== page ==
From bottle deposits to curbside composting, trash is a hot topic in St. Paul.
Minnesota legislators are talking about requiring a ten cent deposit on bottles and cans to encourage recycling. The Star Tribune reports that, according to an MPCA study,
“A proposed 10-cent fee for bottles, cans and other beverage containers would boost Minnesota’s recycling volume by some 1.9 billion containers per year but could also saddle consumers or beverage firms with $29 million in new costs as beverage prices rise.”
According to the Strib article, proponents say that a 10-cent bottle and can deposit would raise $469 in revenue and create more than a thousand jobs, while opponents say it would be a hardship for retailers, raise the price of beverages, and take bottles and cans out of the recycling stream.
Recycling is the crux of the issue: The Minnesota Idea Open site says that Minnesotans throw away an average of 142,000 tons of beverage containers each year.
Meanwhile, in the city of St. Paul, there are changes ahead for recycling. A call for comments last March drew lots of input at Open St. Paul, with recommendations from commenters for changes to increase recycling and to make recycling easier.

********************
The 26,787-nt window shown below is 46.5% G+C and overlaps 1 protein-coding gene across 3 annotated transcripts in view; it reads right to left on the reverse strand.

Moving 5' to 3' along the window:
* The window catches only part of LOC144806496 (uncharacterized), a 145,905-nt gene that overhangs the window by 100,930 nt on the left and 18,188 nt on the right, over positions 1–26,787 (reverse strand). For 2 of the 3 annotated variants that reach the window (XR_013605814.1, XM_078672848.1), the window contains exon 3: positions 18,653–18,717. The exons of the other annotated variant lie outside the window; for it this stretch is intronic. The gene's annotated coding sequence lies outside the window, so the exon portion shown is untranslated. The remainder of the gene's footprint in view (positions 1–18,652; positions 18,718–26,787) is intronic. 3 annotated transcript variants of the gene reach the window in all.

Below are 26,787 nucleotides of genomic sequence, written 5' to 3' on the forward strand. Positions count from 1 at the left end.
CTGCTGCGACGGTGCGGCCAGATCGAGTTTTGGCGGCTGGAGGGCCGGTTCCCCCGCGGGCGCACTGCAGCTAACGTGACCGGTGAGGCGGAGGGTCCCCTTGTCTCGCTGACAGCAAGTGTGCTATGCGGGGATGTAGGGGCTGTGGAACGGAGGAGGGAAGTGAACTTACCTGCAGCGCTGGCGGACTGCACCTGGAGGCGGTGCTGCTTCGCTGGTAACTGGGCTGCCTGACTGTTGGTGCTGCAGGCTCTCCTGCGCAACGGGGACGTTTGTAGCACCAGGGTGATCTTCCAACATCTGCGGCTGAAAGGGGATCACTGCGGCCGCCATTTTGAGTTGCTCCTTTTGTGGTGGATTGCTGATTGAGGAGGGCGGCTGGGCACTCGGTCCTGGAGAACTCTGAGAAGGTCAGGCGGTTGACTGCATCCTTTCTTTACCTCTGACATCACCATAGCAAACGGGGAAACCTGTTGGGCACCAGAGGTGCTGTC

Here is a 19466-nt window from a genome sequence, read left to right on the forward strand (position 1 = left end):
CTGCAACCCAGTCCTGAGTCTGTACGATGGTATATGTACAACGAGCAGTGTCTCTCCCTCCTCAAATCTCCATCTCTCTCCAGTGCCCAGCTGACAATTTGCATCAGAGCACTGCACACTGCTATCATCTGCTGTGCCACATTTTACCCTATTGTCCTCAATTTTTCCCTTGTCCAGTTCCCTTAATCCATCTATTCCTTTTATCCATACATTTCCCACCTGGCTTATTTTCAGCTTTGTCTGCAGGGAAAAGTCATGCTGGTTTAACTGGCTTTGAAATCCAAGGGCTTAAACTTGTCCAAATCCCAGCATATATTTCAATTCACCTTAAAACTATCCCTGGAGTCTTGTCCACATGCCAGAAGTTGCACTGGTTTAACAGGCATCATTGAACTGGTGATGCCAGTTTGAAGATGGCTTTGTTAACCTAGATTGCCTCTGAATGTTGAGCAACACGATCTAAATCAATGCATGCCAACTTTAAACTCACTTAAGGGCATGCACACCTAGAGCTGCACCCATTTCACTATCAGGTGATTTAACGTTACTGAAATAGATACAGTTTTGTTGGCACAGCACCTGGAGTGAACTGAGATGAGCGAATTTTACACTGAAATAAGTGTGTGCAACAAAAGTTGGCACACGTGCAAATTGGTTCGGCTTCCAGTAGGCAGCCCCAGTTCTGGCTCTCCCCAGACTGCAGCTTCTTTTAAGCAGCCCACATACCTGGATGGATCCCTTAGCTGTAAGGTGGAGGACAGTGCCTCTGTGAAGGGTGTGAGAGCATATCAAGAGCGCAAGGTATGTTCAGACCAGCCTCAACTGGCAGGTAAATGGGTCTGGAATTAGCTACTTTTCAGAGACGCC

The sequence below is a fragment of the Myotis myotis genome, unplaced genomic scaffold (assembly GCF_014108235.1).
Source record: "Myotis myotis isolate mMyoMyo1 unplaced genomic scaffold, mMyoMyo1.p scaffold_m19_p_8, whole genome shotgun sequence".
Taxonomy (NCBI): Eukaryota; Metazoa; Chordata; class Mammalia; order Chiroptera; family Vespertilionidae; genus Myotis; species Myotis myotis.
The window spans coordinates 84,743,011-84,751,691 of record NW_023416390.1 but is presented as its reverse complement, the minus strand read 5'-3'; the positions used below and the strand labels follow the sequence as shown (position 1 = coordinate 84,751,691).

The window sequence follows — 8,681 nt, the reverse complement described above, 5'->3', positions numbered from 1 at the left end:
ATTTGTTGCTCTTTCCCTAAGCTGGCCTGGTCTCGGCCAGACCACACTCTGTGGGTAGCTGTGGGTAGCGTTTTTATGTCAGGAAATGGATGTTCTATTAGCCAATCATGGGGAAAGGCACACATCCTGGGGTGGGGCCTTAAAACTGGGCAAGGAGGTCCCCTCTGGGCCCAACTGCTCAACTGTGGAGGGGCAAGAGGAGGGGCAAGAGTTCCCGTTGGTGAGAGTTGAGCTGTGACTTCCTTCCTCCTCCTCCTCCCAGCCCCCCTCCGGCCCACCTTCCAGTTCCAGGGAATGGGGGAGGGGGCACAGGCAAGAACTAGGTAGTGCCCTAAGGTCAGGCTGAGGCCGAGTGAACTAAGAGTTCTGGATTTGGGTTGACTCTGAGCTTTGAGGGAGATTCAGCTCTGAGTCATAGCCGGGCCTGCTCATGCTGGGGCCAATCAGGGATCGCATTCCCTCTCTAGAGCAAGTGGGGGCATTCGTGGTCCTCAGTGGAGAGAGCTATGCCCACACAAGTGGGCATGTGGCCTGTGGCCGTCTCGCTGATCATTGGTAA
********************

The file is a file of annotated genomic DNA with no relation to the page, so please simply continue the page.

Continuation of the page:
A city-commissioned report from the Wilder Foundation found:
“Most Saint Paul residents would like a single-sort recycling system that accepts more plastics, a curbside or alley collection system for organic waste, and more convenient disposal options for their unwanted bulky items like furniture and appliances. Two-thirds of residents are willing to pay more for these new services.”
Now St. Paul has big plans for changes in 2014 and subsequent year. In 2014, plans include:
- Launching single sort recyling collection in April;
- Expanding plastics recycling to includ all #1, #2 #4, #5, and #7 bottles and containers;
- Increasing backyard composting education and expanding organics drop-off sites;
- Providing more opportunities to reuse and dispose of bulky items like furniture and appliances.
In 2015, the city plans to convert to a wheeled, covered cart for recycling collection. And some time in 2016 (or later?), curbside organics collection is planned. For a great, colorful explanation, see the attached PDF file.